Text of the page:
] was used to measure total fat intake in this study, so changes in saturated or trans fat, or any other AHA recommendations, could not be determined.
We measured the diet quality of 555 CHD patients using 24-h diet recall 1 year after diagnostic coronary angiography [12
]. Using the Alternative Health Eating Index (AHEI) [13
] to assess diet quality, we found that a high proportion of those patients had not made the necessary improvements to their diets to help reduce the risk of a secondary CHD event. Of a maximum 80 points – which indicates the healthiest diet – the average AHEI score was 30.8. When AHEI components were examined, only 12.4% of the participants met the optimal daily consumption of vegetables (does not include potatoes) and 7.8% for fruit. Only 8% of the patients met the cereal fiber recommendation, and only 5.2% of the participants limited their trans fat intake to 0.5% of total calories or less. In addition, nearly 11% of calories were from saturated fat (less than 7% is recommended), whereas total fiber was only 16.8 g per day (25 g or more per day is recommended). Similarly to our study, Andersen et al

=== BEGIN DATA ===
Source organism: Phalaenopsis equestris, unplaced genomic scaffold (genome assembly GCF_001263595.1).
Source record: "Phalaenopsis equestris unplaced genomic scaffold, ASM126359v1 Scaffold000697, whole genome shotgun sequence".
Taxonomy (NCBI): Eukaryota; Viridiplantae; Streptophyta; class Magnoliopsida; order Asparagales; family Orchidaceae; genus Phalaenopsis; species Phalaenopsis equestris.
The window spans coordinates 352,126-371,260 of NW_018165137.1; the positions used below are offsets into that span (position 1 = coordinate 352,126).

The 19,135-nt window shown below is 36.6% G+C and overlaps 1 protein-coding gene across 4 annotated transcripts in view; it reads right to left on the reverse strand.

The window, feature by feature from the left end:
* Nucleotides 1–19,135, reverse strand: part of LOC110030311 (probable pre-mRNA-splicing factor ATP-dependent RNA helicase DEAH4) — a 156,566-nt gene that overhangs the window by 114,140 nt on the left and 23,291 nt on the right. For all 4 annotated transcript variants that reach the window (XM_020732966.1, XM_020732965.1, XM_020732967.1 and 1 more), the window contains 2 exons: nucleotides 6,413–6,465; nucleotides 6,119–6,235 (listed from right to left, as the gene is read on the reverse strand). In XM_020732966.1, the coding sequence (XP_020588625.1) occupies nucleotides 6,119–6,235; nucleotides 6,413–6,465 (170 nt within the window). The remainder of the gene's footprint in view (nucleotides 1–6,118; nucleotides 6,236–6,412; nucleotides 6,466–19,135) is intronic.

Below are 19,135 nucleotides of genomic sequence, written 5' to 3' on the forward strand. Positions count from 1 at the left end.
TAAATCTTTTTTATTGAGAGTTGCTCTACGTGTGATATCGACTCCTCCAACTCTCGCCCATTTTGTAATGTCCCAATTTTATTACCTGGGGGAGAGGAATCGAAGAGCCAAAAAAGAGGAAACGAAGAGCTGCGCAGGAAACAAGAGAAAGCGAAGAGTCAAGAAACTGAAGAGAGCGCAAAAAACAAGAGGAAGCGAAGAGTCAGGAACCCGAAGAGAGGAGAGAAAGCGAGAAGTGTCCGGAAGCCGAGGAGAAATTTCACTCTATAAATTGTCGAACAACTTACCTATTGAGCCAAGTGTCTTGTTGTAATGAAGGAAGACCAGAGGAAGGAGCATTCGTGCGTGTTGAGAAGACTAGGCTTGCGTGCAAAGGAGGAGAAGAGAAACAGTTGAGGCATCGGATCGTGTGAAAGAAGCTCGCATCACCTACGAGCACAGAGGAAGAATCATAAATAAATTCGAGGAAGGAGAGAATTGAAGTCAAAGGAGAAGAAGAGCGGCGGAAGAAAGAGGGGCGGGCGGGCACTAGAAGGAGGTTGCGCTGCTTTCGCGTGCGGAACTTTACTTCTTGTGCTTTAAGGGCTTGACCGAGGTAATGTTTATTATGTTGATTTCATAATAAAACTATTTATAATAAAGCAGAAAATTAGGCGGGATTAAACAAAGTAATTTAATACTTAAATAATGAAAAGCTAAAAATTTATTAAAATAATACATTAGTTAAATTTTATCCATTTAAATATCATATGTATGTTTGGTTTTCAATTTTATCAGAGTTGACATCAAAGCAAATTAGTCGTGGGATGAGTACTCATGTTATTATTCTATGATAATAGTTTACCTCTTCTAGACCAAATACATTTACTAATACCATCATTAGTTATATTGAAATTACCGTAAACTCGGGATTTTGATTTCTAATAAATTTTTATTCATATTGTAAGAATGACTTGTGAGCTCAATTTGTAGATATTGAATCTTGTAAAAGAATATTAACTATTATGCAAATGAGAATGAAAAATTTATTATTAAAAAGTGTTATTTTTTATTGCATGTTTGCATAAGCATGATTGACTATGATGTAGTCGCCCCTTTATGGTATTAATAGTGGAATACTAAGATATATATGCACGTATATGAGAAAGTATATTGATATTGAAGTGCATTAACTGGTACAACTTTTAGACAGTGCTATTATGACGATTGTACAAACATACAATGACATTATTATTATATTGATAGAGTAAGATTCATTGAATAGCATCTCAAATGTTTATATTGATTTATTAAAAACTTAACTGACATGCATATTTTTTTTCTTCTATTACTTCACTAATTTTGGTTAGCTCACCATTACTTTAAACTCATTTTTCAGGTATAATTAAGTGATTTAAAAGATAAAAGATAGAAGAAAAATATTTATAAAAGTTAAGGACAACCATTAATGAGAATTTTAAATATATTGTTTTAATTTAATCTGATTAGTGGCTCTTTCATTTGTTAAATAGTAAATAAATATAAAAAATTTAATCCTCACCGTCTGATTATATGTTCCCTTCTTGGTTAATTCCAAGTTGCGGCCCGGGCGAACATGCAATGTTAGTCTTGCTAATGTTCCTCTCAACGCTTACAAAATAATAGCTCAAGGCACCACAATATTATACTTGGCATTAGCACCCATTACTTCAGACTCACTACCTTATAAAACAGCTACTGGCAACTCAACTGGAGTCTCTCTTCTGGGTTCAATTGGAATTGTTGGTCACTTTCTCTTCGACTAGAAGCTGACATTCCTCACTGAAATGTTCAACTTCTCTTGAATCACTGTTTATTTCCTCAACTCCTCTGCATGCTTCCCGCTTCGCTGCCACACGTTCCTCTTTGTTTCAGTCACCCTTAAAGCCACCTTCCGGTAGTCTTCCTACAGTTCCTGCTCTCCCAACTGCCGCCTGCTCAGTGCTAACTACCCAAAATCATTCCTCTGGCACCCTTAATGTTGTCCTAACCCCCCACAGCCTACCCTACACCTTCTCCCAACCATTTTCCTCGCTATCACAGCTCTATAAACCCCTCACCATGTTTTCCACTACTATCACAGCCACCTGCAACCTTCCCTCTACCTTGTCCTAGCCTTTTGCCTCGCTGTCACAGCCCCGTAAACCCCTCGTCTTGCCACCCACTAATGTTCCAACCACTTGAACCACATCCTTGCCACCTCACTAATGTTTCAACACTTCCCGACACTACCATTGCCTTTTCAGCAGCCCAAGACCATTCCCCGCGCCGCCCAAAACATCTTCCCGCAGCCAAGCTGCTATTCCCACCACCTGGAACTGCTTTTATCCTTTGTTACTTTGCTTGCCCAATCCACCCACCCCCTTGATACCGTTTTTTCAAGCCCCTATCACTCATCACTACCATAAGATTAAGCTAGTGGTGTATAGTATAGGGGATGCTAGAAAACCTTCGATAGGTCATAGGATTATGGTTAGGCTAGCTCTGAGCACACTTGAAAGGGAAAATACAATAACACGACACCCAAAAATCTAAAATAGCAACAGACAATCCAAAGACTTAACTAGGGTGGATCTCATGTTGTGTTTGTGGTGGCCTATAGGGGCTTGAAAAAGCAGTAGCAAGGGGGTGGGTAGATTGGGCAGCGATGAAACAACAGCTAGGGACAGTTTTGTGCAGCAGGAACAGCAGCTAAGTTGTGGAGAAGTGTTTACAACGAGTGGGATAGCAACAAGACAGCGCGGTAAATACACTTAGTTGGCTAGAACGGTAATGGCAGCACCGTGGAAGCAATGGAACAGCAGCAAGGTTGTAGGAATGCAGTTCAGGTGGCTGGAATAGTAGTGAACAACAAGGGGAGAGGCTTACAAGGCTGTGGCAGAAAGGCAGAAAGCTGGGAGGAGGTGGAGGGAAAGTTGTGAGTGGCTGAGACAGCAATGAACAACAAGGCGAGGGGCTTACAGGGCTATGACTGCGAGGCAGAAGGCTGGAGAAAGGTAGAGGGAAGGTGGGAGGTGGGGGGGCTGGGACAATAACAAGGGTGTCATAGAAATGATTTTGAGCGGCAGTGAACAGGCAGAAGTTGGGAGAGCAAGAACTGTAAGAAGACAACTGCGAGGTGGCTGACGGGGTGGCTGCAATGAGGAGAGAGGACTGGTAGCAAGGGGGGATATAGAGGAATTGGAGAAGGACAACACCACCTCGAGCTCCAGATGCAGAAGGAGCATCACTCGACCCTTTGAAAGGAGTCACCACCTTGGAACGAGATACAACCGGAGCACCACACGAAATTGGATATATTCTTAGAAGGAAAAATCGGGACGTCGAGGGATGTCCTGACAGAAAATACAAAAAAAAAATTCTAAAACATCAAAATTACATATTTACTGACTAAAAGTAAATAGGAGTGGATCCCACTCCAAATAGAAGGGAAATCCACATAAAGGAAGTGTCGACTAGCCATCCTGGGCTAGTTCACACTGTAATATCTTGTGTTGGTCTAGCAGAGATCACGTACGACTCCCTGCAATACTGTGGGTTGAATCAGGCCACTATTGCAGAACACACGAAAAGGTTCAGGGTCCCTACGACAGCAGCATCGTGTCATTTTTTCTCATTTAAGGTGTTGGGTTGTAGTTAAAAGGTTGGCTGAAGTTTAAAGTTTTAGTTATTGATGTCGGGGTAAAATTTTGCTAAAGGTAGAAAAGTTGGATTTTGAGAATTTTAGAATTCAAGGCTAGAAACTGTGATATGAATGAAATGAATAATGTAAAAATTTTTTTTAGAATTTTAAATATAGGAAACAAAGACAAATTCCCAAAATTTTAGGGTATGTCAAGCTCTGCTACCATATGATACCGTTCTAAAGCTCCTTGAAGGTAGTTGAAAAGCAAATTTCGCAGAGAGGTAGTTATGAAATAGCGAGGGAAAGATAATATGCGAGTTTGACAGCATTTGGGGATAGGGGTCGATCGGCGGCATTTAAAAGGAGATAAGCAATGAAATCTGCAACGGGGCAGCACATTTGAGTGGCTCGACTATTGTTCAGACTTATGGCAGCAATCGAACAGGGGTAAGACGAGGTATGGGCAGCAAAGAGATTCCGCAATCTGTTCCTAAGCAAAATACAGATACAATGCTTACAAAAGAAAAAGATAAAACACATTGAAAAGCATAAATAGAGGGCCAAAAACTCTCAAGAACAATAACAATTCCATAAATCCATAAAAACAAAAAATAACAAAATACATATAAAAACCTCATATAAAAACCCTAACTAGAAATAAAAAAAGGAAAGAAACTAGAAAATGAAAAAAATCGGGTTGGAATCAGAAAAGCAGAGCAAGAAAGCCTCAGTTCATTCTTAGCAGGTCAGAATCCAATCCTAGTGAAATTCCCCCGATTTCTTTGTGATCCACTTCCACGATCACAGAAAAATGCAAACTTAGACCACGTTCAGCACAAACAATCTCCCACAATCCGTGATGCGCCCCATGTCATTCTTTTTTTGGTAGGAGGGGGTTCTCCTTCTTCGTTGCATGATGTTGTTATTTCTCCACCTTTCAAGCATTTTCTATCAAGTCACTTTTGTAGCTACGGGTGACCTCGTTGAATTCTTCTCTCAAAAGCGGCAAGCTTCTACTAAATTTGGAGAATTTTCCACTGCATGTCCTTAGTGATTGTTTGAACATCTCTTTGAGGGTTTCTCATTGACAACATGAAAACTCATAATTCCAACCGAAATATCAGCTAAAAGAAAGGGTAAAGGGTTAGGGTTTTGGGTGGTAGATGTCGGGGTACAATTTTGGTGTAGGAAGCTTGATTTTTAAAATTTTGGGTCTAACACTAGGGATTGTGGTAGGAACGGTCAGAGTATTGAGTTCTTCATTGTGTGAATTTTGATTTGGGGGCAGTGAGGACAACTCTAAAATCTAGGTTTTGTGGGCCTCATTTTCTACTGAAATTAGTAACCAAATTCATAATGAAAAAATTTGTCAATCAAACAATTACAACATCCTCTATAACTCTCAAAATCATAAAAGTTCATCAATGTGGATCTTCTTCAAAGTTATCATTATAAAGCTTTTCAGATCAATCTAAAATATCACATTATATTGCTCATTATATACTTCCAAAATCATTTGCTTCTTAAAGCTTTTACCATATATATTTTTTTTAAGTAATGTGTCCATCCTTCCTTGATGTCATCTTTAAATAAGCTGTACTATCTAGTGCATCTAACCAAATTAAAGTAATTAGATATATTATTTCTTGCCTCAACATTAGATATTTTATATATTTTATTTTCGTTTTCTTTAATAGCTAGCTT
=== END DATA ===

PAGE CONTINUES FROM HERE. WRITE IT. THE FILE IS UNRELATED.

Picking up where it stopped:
] examined dietary quality in 116 Norwegian patients with CHD. A self-administered food frequency questionnaire (FFQ) was used to assess diet. Using a similar score of AHEI (with same questions), they found that 91.3% of the participants had a suboptimal diet quality. Since dietary quality has been shown to be associated with cardiovascular outcomes [13
], the improvement of dietary quality should reduce CHD recurrence. These studies suggest significant room for improvement in dietary quality for secondary prevention of CHD.
Using a prospective cohort study design, Twardella et al
] examined long-term adherence to dietary recommendations with a cohort of 1206 patients in Germany undergoing inpatient rehabilitation after an acute manifestation of CHD. Dietary intake was collected before, during, and 1 and 3 years after rehabilitation using a FFQ [16